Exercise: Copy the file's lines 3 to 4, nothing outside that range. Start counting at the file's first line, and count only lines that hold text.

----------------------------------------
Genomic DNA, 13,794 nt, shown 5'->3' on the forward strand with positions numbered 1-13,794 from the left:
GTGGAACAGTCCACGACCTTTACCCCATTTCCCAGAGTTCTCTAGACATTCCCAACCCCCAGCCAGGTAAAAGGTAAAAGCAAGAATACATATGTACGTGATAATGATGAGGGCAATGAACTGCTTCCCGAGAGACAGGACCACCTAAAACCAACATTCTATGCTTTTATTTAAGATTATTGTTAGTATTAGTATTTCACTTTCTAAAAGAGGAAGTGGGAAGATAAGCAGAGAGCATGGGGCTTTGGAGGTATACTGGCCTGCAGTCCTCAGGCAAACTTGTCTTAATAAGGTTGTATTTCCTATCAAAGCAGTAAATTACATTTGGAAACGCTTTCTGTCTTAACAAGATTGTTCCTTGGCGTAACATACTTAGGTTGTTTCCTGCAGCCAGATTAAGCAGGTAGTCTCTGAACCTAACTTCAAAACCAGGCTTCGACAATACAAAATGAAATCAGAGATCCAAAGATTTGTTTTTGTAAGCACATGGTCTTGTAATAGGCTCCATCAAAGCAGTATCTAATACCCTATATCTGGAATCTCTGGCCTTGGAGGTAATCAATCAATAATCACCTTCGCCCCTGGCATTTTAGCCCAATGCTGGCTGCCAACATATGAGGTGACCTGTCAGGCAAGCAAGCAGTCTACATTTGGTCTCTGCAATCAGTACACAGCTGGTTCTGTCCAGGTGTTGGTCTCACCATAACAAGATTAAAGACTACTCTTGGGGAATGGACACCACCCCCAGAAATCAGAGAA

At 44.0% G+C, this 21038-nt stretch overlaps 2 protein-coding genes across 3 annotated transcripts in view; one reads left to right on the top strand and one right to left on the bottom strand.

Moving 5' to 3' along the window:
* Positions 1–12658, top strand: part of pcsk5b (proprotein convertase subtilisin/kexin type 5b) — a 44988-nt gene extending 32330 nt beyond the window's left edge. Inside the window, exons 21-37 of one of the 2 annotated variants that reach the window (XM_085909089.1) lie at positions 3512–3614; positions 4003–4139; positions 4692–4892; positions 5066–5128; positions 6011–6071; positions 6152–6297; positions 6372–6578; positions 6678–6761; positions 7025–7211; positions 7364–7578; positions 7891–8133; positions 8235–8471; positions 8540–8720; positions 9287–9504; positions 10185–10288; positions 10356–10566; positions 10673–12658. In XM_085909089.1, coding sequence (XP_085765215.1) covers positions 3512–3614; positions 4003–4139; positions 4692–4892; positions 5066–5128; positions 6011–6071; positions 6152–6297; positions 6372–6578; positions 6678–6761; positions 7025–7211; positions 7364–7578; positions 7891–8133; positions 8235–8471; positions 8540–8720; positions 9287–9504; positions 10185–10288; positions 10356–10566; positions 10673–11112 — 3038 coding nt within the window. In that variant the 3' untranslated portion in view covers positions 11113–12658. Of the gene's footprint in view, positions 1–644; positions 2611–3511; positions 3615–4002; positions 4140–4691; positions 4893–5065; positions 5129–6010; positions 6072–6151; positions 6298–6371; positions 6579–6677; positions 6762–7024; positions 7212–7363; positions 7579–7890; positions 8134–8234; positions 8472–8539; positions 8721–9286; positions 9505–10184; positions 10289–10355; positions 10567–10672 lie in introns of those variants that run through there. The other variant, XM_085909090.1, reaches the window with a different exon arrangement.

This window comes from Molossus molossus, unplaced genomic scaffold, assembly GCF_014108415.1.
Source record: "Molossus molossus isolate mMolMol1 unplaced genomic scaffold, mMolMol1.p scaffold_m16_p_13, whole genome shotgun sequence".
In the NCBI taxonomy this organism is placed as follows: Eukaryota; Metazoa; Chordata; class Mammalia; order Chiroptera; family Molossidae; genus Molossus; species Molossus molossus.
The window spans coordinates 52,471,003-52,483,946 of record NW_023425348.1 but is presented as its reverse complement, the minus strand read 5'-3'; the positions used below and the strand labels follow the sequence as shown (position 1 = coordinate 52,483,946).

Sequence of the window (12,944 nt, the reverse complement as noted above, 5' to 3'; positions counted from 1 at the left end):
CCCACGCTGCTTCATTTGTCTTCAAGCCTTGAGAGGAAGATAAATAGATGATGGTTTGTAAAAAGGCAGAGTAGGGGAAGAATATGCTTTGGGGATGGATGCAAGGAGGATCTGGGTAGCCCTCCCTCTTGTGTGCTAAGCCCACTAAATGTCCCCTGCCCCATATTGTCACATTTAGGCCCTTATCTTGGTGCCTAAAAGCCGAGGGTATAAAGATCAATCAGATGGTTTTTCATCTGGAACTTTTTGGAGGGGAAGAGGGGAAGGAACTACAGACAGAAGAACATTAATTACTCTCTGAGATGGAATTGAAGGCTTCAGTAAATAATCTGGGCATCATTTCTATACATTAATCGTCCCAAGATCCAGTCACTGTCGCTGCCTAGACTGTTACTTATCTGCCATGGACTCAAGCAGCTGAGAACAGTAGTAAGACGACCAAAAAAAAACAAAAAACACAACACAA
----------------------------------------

At 44.0% G+C, this 21038-nt stretch overlaps 2 protein-coding genes across 3 annotated transcripts in view; one reads left to right on the top strand and one right to left on the bottom strand.

Moving 5' to 3' along the window: